If your child doesn’t seem to see well — whether they are holding things very close to see them, or complaining that their vision is blurry, or if something just seems “off” — bring them in for an eye exam!
Determining whether glasses are needed is part of any complete eye exam, and includes measurements of a child’s current visual abilities as well as their “refractive error.”
What is “refractive error,” you ask? Well, it’s the medical term for how “out of focus” the eyes are. Our eyes have a tremendous ability to focus, but it is rarely perfect. Most everyone has some degree of refractive error as a result. For the majority of people, this “out of focus” is minimal and not enough to need glasses. For others, it is enough to make vision blurry, and glasses are needed. Of course, not every eye problem is due to refractive error, so glasses don’t fix every possible type of eye problem.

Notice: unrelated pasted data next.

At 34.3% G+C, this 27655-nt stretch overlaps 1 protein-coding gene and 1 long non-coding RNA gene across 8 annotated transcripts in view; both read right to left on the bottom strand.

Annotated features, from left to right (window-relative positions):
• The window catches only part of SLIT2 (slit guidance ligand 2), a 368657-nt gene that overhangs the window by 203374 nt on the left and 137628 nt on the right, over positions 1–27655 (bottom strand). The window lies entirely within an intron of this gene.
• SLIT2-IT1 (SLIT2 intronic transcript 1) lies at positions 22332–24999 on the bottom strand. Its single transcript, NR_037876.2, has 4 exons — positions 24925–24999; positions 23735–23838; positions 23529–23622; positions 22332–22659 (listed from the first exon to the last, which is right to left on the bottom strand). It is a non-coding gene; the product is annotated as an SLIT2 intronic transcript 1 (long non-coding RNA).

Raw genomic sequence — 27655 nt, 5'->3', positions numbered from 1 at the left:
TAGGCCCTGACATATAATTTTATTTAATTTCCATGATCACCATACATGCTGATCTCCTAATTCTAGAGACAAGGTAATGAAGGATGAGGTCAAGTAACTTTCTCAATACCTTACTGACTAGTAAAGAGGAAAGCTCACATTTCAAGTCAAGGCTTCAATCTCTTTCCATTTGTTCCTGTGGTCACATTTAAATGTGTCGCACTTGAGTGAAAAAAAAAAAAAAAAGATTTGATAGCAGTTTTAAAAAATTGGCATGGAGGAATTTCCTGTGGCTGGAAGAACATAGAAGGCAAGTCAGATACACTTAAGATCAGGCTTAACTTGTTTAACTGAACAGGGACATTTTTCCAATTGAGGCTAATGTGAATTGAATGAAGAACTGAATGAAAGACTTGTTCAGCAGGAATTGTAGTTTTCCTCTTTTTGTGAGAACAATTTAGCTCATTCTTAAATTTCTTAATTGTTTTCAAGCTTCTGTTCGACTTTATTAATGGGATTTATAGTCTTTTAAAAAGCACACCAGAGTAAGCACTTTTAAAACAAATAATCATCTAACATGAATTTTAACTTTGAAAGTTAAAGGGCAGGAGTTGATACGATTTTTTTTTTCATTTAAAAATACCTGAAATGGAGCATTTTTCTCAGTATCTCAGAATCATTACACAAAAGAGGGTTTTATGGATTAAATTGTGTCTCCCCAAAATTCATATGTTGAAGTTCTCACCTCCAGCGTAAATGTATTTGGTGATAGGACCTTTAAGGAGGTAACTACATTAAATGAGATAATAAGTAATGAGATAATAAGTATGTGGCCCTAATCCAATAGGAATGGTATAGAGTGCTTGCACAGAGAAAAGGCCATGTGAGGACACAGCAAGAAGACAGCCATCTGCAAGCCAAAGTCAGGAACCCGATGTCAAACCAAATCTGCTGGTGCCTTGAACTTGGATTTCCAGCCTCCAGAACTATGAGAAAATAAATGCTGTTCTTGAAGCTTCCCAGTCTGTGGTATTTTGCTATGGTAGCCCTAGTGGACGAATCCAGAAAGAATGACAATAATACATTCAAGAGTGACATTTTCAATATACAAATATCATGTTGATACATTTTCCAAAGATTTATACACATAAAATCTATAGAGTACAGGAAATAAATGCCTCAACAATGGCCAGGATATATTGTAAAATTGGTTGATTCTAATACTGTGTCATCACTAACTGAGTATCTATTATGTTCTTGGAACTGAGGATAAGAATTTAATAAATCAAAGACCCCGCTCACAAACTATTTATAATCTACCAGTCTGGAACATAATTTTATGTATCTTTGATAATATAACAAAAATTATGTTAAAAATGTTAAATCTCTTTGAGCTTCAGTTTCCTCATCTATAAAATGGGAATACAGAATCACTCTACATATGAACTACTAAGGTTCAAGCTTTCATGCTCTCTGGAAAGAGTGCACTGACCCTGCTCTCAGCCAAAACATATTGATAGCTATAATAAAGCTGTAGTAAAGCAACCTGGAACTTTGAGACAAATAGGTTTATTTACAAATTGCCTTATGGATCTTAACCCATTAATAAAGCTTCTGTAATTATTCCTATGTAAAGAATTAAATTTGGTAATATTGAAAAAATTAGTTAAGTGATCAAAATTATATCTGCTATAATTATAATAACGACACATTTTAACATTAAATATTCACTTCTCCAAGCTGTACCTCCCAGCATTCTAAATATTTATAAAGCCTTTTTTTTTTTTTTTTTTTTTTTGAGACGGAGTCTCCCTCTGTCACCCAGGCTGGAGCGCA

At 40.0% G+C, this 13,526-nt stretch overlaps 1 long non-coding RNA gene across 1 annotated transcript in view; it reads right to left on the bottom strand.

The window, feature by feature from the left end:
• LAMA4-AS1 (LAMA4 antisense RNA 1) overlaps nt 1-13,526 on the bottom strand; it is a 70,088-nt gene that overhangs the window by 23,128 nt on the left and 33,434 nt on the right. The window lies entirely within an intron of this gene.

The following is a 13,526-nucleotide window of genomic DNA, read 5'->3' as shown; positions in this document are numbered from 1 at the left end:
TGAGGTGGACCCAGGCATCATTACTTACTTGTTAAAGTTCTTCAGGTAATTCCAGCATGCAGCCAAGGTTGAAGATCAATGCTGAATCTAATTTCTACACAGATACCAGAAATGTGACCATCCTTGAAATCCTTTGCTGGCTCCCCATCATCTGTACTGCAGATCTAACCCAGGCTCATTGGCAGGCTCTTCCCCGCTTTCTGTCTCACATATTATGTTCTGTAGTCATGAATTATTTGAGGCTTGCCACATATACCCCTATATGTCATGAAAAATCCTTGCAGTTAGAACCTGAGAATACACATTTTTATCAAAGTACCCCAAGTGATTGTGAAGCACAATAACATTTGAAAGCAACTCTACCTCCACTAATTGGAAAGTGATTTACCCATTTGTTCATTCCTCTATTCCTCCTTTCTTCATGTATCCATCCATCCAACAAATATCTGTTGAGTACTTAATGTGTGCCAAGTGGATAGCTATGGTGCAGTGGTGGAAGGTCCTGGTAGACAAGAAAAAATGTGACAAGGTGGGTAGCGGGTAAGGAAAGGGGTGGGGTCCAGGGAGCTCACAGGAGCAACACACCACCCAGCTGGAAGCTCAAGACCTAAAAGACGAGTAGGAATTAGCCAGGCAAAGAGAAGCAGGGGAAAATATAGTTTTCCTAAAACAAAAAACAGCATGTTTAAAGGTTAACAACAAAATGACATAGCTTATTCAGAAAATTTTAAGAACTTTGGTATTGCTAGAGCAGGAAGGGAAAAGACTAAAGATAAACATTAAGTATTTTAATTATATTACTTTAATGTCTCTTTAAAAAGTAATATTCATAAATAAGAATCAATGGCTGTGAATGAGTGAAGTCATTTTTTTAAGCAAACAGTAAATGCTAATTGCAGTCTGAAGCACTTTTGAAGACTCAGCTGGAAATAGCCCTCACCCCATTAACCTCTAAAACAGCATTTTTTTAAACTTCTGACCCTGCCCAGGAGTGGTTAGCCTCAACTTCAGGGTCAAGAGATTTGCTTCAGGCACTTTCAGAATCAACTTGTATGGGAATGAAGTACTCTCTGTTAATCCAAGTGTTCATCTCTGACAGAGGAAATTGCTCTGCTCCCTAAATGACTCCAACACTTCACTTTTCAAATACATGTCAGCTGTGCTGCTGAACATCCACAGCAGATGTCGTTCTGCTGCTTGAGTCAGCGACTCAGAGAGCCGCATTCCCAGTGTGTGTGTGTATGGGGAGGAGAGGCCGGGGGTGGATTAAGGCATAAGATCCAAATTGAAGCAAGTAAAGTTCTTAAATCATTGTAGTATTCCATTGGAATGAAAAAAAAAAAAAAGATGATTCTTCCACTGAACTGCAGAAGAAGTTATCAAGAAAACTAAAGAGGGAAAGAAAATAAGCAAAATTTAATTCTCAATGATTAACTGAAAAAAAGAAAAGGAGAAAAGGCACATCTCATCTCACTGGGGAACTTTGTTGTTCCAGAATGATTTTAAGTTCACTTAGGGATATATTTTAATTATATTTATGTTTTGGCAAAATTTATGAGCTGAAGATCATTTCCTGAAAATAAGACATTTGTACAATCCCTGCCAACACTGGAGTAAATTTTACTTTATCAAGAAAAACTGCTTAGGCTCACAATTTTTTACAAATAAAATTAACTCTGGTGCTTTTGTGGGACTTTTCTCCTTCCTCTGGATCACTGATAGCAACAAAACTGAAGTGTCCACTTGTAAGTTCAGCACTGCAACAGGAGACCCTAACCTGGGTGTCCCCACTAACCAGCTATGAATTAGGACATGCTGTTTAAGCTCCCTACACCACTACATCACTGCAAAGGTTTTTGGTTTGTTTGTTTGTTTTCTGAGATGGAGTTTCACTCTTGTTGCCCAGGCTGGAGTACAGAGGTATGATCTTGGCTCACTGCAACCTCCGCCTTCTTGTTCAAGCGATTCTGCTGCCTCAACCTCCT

The cool thing about refractive error is that, like a shoe size, it can be measured, even for kids who aren’t old enough to cooperate very well or even speak!
Unlike adults, who can easily sit behind a device called a phoropter (see photo) and reliably tell you whether "Number 1 is clearer" or "Number 2 is clearer," children have their glasses prescription measured in a different way.
By using a handheld device called a retinoscope, the eye doctor can accurately measure not only whether a child needs glasses, but also what the prescription should be.